Forking from a running event loop triggers many undefined behaviours. Just don't do it.

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thehesiod Feb 22, 2017

this is a really unfortunate response as this is a common workflow for async unittests (https://github.com/Martiusweb/asynctest) and would require ALL workers to be created before your first async method, which for things like pools cannot be guaranteed. Further, it would break scenarios where you have a sub-processes re-spawned after serving x number of requests. I've been using this workflow for over a year in a production environment without issue. Unless the point of this PR was to break this workflow I think it should addressed. What this PR is saying is that async processes cannot launch async sub-processes, which was never previously stated or enforced.

Further, in general, async forking support has been mothballed for more than a year and really needs to be addressed per the issue I referenced above.

thehesiod commented Feb 22, 2017

this is a really unfortunate response as this is a common workflow for async unittests (https://github.com/Martiusweb/asynctest) and would require ALL workers to be created before your first async method, which for things like pools cannot be guaranteed. Further, it would break scenarios where you have a sub-processes re-spawned after serving x number of requests. I've been using this workflow for over a year in a production environment without issue. Unless the point of this PR was to break this workflow I think it should addressed. What this PR is saying is that async processes cannot launch async sub-processes, which was never previously stated or enforced.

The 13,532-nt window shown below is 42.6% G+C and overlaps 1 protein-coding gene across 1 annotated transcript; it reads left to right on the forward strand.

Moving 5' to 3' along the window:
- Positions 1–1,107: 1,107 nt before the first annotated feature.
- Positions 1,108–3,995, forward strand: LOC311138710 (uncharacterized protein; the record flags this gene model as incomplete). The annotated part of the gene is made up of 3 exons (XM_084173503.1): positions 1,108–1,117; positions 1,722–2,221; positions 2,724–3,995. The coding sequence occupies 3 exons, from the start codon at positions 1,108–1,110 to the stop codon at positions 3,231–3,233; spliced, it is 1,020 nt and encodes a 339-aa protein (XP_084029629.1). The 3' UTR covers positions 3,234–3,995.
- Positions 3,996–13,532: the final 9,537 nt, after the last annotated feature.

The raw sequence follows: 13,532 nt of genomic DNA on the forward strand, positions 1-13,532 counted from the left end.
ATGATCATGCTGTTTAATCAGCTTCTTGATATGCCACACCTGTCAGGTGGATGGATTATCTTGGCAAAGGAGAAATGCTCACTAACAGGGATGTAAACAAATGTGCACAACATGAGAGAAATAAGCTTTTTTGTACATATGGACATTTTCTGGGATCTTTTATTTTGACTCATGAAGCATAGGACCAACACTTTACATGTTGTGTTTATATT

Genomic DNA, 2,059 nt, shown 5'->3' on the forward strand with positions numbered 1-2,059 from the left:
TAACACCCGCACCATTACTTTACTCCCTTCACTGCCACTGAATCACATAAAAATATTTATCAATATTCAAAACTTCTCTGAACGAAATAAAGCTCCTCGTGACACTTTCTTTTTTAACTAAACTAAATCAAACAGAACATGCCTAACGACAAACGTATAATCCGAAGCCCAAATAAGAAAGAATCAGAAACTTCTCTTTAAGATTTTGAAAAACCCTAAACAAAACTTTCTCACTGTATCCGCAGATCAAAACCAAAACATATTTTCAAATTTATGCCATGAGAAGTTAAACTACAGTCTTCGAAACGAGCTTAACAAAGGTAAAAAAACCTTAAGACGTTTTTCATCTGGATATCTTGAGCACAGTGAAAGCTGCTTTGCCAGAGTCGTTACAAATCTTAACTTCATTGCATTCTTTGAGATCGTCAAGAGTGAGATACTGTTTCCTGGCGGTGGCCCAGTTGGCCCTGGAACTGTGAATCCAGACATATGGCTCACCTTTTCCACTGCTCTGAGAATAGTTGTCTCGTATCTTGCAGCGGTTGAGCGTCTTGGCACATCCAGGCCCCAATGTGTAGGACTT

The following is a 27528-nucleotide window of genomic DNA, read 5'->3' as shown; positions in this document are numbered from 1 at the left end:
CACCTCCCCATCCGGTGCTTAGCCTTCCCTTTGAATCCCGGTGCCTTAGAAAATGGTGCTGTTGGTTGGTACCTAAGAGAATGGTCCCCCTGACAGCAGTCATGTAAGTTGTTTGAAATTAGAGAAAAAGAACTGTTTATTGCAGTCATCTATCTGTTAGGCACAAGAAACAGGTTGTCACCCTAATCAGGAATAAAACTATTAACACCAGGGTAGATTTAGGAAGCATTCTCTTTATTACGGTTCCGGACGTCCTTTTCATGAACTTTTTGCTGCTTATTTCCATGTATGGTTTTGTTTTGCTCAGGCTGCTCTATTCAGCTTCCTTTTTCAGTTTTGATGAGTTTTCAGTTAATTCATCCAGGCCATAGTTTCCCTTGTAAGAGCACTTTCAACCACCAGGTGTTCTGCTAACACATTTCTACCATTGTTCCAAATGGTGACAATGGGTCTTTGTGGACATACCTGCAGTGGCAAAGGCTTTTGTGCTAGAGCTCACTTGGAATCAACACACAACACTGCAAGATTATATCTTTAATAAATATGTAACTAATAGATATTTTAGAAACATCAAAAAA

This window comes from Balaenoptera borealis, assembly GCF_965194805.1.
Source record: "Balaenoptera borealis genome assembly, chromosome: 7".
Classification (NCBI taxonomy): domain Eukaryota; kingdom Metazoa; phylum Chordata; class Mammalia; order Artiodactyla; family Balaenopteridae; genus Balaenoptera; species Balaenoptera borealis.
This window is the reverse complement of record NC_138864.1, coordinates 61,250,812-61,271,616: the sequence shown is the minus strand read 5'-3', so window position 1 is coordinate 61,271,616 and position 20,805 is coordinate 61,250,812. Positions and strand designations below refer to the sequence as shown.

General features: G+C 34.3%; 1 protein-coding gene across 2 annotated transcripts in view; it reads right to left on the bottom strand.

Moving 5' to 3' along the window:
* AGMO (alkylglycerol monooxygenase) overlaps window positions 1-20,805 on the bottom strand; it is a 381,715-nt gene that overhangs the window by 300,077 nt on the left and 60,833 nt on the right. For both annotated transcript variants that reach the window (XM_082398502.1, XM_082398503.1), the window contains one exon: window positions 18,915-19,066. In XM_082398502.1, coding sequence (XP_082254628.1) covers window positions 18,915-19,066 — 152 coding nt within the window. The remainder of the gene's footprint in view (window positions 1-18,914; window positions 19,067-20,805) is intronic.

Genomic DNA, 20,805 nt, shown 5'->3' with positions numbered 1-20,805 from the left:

Further, in general, async forking support has been mothballed for more than a year and really needs to be addressed per the issue I referenced above.

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this is a really unfortunate response as this is a common workflow for async unittests (https://github.com/Martiusweb/asynctest) and would require ALL workers to be created before your first async method, which for things like pools cannot be guaranteed.

If one package does something in some particular way, it doesn't mean that it's a correct way. It means that we need to fix that one package.

[..] What this PR is saying is that async processes cannot launch async sub-processes, which was never previously stated or enforced.